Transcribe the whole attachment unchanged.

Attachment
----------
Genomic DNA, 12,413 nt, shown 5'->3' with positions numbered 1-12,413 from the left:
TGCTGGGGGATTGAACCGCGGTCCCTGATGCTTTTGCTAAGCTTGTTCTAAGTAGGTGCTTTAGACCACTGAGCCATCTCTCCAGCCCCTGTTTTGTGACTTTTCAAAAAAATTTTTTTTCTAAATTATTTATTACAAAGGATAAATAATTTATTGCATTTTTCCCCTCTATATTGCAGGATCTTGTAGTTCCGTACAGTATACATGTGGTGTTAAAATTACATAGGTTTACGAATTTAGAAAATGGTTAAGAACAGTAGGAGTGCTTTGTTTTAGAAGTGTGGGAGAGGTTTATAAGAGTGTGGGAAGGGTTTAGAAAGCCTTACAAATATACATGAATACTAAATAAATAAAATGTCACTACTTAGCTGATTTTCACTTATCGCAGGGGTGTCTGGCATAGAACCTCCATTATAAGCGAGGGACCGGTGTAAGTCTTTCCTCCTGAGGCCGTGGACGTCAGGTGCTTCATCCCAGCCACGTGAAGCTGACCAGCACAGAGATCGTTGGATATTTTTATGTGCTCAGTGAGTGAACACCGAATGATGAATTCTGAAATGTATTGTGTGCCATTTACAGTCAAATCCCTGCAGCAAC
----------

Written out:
Genomic DNA, 12,413 nt, shown 5'->3' with positions numbered 1-12,413 from the left:
TGCTGGGGGATTGAACCGCGGTCCCTGATGCTTTTGCTAAGCTTGTTCTAAGTAGGTGCTTTAGACCACTGAGCCATCTCTCCAGCCCCTGTTTTGTGACTTTTCAAAAAAATTTTTTTTCTAAATTATTTATTACAAAGGATAAATAATTTATTGCATTTTTCCCCTCTATATTGCAGGATCTTGTAGTTCCGTACAGTATACATGTGGTGTTAAAATTACATAGGTTTACGAATTTAGAAAATGGTTAAGAACAGTAGGAGTGCTTTGTTTTAGAAGTGTGGGAGAGGTTTATAAGAGTGTGGGAAGGGTTTAGAAAGCCTTACAAATATACATGAATACTAAATAAATAAAATGTCACTACTTAGCTGATTTTCACTTATCGCAGGGGTGTCTGGCATAGAACCTCCATTATAAGCGAGGGACCGGTGTAAGTCTTTCCTCCTGAGGCCGTGGACGTCAGGTGCTTCATCCCAGCCACGTGAAGCTGACCAGCACAGAGATCGTTGGATATTTTTATGTGCTCAGTGAGTGAACACCGAATGATGAATTCTGAAATGTATTGTGTGCCATTTACAGTCAAATCCCTGCAGCAAC